With Halloween coming up, the setting of an old cemetery might come to mind. Cemeteries are beautiful, poignant, old and sometimes just creepy, but these places are also a powerful reminder of the past and a record of the people who came before.
As part of its mission to preserve the state’s heritage, New York State Parks is responsible for the care of numerous cemeteries – from dozens and dozens of small old homestead cemeteries and large military cemeteries to burial vaults and even pet cemeteries. And cemeteries, just like any other historic item, do require maintenance and repair from time to time.
It is the job of the Historic Site and Parks Services (BHSPS) to preserve these cemeteries and the individual gravestones. That means tackling the challenges posed by time and weather, but also repairing the damage done by vandals, who break or damage stones.
Intact stones can be cleaned and inventoried in place, but fractured stones in need of repair are brought to our historic preservation labs Peebles Island State Park, where conservators perform the needed repairs. That work has been assisted by members of the New York State Excelsior Conservation Corps, who learn how to document, map, clean and reset gravestones.
A visit to a historic cemetery can be a time of contemplation in a quiet natural setting. For example, Grafton Lakes State Park in the forests of the Rensselaer Plateau in the Saratoga/Capital Region, has four historic family cemeteries. The Old Snyder Cemetery is just above the Mill Pond and shadowed by the forest. The small cemetery, dating to the 19th century is surrounded by a decorative iron fence and features obelisks, and marble and bluestone gravestones.
The gravestones tell the story of life in 18th and 19th century New York. Some stones simply feature a name while others feature beautifully carved weeping willows or crosses. The Thomas West, Frances West and Hicks cemeteries are smaller and buried deeper in the Park. The cemeteries are marked by fieldstone walls or split rail fence.
At the other end of the state, the 1812 Cemetery at the Old Fort Niagara State Historic Site, is the resting place of the fort’s soldiers and their families from the War of 1812 through the 1930s. This cemetery is shaded by mature oaks, pines and maple trees and overlooks the Niagara River. Traditional military tombstones are intermixed with large granite and marble memorials to the Unknown Soldiers who died during the campaigns of Western Expansion, the Revolutionary War and the war of 1812. The Victorian and Gothic gravestones feature finely detailed cannons, urns, flowers, shields and crosses.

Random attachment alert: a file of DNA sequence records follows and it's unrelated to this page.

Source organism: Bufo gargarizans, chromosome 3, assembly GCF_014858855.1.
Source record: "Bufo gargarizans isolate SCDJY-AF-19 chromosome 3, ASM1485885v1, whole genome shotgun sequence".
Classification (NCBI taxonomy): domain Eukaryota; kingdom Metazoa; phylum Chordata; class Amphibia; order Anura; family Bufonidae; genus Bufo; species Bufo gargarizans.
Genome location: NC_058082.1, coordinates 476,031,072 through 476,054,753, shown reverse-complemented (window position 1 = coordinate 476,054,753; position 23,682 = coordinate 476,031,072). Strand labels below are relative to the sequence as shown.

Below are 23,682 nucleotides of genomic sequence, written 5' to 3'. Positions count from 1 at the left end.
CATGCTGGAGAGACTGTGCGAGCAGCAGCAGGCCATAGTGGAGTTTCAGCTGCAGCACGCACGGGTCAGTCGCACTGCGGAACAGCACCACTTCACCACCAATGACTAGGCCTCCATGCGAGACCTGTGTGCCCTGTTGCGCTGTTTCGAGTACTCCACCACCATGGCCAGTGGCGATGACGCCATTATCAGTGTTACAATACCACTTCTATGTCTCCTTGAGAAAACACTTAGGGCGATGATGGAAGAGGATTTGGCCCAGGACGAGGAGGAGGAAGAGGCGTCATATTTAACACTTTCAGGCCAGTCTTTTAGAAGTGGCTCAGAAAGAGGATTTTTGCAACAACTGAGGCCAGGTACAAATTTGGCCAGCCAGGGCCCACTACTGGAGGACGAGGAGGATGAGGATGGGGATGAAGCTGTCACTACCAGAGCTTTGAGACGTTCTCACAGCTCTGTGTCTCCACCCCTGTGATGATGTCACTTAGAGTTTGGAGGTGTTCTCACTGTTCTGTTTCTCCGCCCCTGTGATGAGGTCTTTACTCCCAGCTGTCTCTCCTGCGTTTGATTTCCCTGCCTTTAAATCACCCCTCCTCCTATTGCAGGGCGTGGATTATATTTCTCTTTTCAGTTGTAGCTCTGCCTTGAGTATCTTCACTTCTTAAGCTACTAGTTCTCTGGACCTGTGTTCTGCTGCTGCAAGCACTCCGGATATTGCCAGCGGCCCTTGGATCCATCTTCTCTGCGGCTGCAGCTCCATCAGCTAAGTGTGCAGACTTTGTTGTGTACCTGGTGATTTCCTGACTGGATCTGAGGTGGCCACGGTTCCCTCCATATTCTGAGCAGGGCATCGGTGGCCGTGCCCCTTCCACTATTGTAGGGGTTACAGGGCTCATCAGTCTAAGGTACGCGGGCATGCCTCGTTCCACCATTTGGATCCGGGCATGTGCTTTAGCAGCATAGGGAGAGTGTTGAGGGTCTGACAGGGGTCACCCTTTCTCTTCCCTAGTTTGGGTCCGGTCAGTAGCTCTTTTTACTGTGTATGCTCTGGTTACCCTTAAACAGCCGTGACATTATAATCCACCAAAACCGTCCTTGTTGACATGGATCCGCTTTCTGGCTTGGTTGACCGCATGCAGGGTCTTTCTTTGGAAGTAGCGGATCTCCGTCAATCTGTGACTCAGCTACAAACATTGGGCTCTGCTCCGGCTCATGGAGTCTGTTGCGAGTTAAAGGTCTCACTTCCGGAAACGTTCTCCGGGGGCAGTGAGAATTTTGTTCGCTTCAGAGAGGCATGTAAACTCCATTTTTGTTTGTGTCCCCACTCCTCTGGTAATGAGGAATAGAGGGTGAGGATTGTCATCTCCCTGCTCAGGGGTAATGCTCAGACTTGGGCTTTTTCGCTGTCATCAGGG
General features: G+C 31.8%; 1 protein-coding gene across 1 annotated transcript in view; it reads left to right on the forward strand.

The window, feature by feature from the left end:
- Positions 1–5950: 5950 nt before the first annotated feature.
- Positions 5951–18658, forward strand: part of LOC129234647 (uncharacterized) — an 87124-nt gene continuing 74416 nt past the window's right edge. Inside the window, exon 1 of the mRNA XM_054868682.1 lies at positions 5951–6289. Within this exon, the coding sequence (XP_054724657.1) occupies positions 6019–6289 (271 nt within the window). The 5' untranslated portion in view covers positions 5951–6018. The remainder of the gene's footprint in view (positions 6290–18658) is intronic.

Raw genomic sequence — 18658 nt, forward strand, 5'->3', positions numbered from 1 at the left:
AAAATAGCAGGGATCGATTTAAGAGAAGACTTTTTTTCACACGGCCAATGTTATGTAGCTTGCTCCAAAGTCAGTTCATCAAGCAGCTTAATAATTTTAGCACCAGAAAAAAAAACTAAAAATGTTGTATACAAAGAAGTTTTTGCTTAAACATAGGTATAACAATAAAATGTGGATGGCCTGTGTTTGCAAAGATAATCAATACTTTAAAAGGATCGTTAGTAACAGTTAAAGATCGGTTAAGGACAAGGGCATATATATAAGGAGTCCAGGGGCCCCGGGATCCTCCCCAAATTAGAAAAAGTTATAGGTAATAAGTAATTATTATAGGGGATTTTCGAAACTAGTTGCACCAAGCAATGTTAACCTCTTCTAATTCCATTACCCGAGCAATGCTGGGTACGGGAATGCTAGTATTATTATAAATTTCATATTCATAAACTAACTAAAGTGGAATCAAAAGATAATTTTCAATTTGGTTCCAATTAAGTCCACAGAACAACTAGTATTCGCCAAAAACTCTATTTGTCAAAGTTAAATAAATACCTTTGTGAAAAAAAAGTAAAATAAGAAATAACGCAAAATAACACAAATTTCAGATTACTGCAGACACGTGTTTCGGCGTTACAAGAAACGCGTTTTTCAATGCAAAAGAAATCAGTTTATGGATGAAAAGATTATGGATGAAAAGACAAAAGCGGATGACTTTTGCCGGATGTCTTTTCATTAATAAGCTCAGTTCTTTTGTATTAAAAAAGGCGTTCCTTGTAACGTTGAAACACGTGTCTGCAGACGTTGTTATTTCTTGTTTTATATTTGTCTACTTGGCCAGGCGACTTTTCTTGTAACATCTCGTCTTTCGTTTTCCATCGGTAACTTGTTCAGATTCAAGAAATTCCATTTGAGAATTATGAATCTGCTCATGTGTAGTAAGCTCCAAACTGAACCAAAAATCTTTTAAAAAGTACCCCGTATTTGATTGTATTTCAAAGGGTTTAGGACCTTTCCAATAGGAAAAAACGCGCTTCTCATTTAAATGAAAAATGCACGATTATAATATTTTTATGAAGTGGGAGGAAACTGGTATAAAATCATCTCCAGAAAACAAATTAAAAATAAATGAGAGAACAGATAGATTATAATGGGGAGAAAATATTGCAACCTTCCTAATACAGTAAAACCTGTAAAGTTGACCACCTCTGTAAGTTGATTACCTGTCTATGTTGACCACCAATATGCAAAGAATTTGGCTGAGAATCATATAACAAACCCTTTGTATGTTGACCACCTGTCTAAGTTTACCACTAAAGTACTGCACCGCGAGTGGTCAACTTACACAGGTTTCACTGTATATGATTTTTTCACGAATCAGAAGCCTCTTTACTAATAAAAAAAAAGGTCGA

The Herkimer Home State Historic Site and Fort Ontario State Historic Site in central New York also feature military and local cemeteries. The Herkimer Home cemetery has large memorials flanked by cannons intermixed with delicate 18th-century marble gravestones and 19th-century zinc memorials, and includes the resting place of Revolutionary War General Nicholas Herkimer, who died of wounds after the Battle of Oriskany.
In Oswego at Fort Ontario, a small cemetery features 77 marble military tombstones of veterans from the French and Indian War to World War II. Inside the fort are fragile and rare gravestone from the 1700s.
Sonnenberg Gardens & Mansion State Historic Park in Canandaigua has a small pet cemetery under an old oak tree near the 19th century Victorian mansion. The cemetery is surrounded by a low iron fence and features large boulders carved with the names of family pets owned by Frederick and Mary Thompson, the estate’s former owners. A marble statue of a resting dog guards the small resting place.
At Katonah’s John Jay Homestead State Historic Site, in the historic house’s Terrace Garden, there is a simple marker in the memory of Old Fred, a horse that served in the Civil War with Colonel William Jay II, with both rider and steed coming home safely at war’s end.
Its inscription reads: “In memory of Old Fred, who carried Colonel Jay through the Battles of Chancellorsville, Gettysburg, Peeble’s Farm & Appomattox, and who died at Bedford in May 1883, aged 28 years.”
The grave and historical marker for Old Fred, the faithful warhorse of Colonel William Jay II. At bottom, Colonel Jay is shown in uniform with his sister, Eleanor Jay Chapman.
So, a quiet October afternoon could be a perfect time to appreciate the hand carved stonework, and imagine the lives marked by the gravestones, which are another aspect our shared history being protected by New York State Parks.
Cover Shot: Members of the Excelsior Conservation Corps cleaning gravestones at the Herkimer Home State Historic Site. (All photos by NYS Parks)
Post by Erin E. Moroney, architectural conservator, Bureau of Historic Site & Park Services